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Diário de Moçambique / TCT manager, James White
Transport Commodity Trading (TCT) Indústrias Florestais is to spend between three and four million dollars in the next three years on a limestone project in Catapú, in the Cheringoma district of Sofala, using limestone for soil acidity correction and to supply calcium and magnesium for plant nutrition.
Still in the prospecting phase for quality and quantity evaluation, the project expects that limestone mixed into soil will increase the availability of nutrients to plants, in addition to maximising the effect of fertilisers.
James White, manager of TCT Indústrias Florestais, said that if the prospecting results proved viable, his company would invest in machinery for processing the ore.
“We want to provide limestone for the agriculture sector to help increase the productive capacity of the land. We will not be producing ore for the cement industry, which already receives supplies from Muanza limestone,” he said.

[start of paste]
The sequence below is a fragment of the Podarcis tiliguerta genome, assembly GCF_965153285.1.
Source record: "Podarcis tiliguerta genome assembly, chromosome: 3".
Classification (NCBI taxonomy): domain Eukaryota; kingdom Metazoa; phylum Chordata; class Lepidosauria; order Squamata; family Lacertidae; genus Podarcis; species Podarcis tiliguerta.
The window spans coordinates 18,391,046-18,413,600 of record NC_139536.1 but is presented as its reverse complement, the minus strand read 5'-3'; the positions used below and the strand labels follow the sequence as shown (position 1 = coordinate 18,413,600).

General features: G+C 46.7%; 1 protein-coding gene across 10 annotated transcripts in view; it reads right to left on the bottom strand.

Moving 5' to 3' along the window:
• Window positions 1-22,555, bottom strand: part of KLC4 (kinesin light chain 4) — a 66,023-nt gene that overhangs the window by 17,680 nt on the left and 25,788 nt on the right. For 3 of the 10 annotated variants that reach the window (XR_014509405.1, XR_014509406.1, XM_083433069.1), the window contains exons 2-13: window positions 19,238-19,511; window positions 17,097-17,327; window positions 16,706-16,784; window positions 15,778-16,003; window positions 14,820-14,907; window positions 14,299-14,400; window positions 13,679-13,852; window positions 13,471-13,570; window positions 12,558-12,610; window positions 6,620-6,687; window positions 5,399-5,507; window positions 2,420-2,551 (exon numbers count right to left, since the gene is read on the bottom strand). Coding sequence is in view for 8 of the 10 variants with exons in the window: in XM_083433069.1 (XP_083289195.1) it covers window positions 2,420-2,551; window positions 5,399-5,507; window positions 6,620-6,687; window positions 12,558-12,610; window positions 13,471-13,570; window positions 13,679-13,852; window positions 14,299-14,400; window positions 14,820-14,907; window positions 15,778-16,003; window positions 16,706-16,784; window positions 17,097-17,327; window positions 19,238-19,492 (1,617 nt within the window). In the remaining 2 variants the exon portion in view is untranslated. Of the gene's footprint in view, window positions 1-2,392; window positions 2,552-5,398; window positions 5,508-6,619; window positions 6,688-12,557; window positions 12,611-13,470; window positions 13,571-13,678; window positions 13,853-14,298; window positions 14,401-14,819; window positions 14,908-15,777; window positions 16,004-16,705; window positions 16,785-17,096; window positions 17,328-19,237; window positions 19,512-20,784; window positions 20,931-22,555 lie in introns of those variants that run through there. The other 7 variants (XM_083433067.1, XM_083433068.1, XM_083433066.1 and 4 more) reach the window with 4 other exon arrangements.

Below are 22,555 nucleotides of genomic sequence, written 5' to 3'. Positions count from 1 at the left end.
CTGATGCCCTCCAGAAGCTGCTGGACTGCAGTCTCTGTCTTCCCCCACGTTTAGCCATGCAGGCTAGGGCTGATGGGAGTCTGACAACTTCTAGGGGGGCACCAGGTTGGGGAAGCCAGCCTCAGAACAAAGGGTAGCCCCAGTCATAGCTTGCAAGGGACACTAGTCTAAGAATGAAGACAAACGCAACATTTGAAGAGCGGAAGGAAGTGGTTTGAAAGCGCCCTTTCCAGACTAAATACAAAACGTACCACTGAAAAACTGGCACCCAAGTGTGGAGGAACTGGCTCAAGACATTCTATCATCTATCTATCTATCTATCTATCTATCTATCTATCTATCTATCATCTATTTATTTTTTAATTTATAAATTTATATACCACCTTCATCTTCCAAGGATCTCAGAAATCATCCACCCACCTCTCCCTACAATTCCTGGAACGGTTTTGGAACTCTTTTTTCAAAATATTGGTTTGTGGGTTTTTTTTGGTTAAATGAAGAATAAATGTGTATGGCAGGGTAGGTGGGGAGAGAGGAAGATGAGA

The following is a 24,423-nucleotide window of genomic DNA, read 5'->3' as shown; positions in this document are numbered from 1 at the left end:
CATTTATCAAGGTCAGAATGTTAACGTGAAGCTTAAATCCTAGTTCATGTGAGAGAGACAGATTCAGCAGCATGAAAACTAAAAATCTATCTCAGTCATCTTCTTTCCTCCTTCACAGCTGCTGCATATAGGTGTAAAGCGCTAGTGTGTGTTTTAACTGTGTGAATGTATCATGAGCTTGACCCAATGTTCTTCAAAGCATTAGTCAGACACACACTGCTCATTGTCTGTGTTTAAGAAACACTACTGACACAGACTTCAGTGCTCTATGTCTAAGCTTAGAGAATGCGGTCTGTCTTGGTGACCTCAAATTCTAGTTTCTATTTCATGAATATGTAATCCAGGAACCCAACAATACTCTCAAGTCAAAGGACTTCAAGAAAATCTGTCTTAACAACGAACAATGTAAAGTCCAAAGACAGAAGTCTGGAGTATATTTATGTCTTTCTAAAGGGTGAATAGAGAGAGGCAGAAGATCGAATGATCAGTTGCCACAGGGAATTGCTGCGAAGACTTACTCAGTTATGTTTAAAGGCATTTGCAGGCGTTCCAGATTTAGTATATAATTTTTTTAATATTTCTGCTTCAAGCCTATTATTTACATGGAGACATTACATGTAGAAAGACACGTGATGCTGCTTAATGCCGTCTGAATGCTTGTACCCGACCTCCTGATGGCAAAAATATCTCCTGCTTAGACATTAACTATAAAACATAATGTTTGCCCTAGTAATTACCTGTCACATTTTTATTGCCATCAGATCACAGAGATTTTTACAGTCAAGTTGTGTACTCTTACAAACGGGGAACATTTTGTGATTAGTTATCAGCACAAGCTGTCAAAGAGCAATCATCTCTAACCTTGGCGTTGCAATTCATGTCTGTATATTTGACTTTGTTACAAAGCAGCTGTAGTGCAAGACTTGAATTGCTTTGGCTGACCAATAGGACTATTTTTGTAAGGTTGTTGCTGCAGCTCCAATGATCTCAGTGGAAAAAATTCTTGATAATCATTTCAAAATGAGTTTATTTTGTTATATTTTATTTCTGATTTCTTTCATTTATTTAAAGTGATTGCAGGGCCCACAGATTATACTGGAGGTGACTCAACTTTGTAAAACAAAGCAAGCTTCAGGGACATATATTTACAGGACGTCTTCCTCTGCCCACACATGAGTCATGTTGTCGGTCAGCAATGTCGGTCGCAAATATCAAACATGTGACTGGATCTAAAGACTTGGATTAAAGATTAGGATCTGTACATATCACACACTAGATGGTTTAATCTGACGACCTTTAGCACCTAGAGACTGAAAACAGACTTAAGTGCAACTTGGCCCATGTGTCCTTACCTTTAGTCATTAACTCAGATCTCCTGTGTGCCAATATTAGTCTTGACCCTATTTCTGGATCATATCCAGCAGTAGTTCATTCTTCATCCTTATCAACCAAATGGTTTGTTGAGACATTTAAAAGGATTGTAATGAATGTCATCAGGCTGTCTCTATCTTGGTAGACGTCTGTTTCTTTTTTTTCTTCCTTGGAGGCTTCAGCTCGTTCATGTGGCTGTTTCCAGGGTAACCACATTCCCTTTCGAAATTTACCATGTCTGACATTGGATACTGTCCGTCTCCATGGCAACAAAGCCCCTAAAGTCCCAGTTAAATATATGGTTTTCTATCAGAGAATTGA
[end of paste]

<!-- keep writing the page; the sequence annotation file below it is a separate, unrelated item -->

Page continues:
He pointed to the railroad and highway near the exploration area as important factors, saying that “the company wants to substantially increase the productive capacity of the soil both here and in other provinces”.
White, a Zimbabwean national, settled in Sofala in 1988, dealing in wood. In 1992, after the signing of the General Peace Agreement, he bought a sawmill from the state at public auction.
In order to feed the sawmill, White took on the Catapú concession, where, besides cutting and processing wood, he developed a nascent tourist industry in an area recovering from a lack of visitors caused by ongoing political-military tension.